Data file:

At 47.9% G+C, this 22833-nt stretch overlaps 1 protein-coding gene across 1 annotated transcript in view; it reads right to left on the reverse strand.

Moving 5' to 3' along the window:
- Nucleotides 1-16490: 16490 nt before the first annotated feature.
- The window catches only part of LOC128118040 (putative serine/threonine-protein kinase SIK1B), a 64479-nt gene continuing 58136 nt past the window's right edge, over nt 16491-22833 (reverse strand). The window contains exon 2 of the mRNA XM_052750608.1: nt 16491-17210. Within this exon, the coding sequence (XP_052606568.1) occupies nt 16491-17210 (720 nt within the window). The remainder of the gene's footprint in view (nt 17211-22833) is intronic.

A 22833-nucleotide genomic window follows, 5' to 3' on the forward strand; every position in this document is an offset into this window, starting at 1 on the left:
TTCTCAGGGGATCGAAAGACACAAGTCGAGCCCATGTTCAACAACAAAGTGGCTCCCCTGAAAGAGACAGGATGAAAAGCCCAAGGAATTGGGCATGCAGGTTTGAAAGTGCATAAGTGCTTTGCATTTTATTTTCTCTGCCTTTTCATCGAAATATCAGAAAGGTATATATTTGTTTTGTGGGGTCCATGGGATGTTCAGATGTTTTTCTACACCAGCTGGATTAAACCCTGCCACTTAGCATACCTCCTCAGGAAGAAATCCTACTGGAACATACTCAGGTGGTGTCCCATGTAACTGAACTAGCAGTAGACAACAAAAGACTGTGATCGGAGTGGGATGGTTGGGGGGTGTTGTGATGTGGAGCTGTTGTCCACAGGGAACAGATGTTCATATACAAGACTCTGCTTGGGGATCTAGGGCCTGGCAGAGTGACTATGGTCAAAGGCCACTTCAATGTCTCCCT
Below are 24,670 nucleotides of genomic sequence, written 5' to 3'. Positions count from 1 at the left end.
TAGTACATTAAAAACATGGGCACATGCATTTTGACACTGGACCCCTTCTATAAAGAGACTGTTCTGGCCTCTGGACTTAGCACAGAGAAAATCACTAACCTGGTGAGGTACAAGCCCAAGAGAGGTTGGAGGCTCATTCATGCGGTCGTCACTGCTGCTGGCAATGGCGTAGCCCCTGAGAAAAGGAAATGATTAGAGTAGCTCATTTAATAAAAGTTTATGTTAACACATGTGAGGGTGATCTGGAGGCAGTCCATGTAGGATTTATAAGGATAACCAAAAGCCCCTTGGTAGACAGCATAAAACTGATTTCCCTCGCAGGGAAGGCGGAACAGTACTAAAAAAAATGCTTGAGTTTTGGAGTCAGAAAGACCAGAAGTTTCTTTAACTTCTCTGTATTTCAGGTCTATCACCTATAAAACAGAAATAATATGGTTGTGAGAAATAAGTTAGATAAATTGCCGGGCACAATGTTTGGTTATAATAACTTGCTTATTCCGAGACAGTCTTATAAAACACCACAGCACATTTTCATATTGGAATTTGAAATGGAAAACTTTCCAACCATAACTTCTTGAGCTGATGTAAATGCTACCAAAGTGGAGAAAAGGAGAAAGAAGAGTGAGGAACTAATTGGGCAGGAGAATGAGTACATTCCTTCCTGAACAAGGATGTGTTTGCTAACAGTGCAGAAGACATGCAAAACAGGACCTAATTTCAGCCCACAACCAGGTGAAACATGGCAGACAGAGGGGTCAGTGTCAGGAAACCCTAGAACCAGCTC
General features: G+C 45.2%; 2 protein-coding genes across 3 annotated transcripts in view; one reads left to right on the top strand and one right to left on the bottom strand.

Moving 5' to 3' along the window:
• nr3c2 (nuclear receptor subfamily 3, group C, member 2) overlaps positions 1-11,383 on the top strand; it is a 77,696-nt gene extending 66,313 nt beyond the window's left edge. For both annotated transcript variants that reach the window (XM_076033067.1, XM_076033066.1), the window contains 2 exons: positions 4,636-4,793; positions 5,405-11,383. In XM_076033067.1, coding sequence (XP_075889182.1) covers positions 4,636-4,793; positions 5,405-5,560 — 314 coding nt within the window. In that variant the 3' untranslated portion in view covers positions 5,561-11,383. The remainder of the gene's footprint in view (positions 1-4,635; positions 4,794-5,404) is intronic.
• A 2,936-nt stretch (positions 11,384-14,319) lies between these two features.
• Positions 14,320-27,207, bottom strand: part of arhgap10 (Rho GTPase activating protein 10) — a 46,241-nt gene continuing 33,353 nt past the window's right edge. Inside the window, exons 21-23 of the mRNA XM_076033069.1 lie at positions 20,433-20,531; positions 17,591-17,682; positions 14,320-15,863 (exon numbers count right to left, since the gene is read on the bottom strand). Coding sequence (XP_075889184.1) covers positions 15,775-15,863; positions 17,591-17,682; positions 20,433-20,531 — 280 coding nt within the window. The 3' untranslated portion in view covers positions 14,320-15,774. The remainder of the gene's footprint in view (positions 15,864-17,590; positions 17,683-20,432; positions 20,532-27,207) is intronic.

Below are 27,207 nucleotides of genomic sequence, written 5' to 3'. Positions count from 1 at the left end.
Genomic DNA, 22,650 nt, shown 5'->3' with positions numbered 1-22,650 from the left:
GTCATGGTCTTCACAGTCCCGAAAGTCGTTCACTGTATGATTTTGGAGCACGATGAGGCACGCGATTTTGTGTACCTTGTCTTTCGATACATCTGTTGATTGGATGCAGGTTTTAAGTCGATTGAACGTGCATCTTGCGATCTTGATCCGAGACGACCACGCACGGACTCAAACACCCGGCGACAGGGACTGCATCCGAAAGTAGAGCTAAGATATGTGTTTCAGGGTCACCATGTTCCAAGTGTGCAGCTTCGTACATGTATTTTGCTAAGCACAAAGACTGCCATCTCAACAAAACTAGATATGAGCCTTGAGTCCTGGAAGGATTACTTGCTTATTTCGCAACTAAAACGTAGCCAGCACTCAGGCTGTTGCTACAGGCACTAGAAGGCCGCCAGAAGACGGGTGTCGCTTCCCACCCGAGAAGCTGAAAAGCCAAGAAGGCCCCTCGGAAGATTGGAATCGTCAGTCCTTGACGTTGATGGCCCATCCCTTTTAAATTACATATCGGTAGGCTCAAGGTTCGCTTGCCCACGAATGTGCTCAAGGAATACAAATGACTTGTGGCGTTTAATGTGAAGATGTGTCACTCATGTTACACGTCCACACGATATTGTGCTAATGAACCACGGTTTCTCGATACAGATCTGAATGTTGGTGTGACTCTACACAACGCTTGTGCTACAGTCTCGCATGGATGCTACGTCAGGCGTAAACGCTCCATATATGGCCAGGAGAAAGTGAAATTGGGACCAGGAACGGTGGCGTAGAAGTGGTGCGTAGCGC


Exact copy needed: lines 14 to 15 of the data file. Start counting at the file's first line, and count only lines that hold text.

Below are 27,207 nucleotides of genomic sequence, written 5' to 3'. Positions count from 1 at the left end.
Genomic DNA, 22,650 nt, shown 5'->3' with positions numbered 1-22,650 from the left: